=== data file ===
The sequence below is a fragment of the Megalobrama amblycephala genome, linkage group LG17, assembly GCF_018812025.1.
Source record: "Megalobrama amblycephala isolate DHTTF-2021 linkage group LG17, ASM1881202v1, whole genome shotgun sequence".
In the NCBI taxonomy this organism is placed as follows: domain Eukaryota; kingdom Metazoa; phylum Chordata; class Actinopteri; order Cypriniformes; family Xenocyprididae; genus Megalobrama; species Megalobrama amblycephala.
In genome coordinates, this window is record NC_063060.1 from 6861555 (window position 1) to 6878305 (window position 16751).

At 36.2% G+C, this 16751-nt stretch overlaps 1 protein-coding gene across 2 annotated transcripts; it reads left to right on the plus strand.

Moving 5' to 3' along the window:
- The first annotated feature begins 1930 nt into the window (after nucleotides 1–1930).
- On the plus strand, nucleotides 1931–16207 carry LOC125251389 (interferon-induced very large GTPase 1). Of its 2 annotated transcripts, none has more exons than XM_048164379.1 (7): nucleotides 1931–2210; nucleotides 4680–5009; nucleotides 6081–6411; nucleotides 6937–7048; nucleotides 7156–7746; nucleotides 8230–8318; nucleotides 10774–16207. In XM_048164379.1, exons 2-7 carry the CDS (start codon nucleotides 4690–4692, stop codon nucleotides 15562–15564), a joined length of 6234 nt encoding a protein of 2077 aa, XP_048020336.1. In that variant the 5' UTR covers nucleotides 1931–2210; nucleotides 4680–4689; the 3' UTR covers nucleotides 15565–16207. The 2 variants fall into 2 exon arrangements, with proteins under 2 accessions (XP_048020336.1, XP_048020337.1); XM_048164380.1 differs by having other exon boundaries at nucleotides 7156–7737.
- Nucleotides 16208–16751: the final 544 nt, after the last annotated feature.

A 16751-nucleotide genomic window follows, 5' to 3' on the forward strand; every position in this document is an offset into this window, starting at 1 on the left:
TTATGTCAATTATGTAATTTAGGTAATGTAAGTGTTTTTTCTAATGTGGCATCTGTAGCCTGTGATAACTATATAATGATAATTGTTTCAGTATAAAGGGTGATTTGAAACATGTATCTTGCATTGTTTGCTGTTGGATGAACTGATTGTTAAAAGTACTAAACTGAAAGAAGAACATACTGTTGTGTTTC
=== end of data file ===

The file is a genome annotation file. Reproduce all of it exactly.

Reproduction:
The sequence below is a fragment of the Megalobrama amblycephala genome, linkage group LG17, assembly GCF_018812025.1.
Source record: "Megalobrama amblycephala isolate DHTTF-2021 linkage group LG17, ASM1881202v1, whole genome shotgun sequence".
In the NCBI taxonomy this organism is placed as follows: domain Eukaryota; kingdom Metazoa; phylum Chordata; class Actinopteri; order Cypriniformes; family Xenocyprididae; genus Megalobrama; species Megalobrama amblycephala.
In genome coordinates, this window is record NC_063060.1 from 6861555 (window position 1) to 6878305 (window position 16751).

At 36.2% G+C, this 16751-nt stretch overlaps 1 protein-coding gene across 2 annotated transcripts; it reads left to right on the plus strand.

Moving 5' to 3' along the window:
- The first annotated feature begins 1930 nt into the window (after nucleotides 1–1930).
- On the plus strand, nucleotides 1931–16207 carry LOC125251389 (interferon-induced very large GTPase 1). Of its 2 annotated transcripts, none has more exons than XM_048164379.1 (7): nucleotides 1931–2210; nucleotides 4680–5009; nucleotides 6081–6411; nucleotides 6937–7048; nucleotides 7156–7746; nucleotides 8230–8318; nucleotides 10774–16207. In XM_048164379.1, exons 2-7 carry the CDS (start codon nucleotides 4690–4692, stop codon nucleotides 15562–15564), a joined length of 6234 nt encoding a protein of 2077 aa, XP_048020336.1. In that variant the 5' UTR covers nucleotides 1931–2210; nucleotides 4680–4689; the 3' UTR covers nucleotides 15565–16207. The 2 variants fall into 2 exon arrangements, with proteins under 2 accessions (XP_048020336.1, XP_048020337.1); XM_048164380.1 differs by having other exon boundaries at nucleotides 7156–7737.
- Nucleotides 16208–16751: the final 544 nt, after the last annotated feature.

A 16751-nucleotide genomic window follows, 5' to 3' on the forward strand; every position in this document is an offset into this window, starting at 1 on the left:
TTATGTCAATTATGTAATTTAGGTAATGTAAGTGTTTTTTCTAATGTGGCATCTGTAGCCTGTGATAACTATATAATGATAATTGTTTCAGTATAAAGGGTGATTTGAAACATGTATCTTGCATTGTTTGCTGTTGGATGAACTGATTGTTAAAAGTACTAAACTGAAAGAAGAACATACTGTTGTGTTTC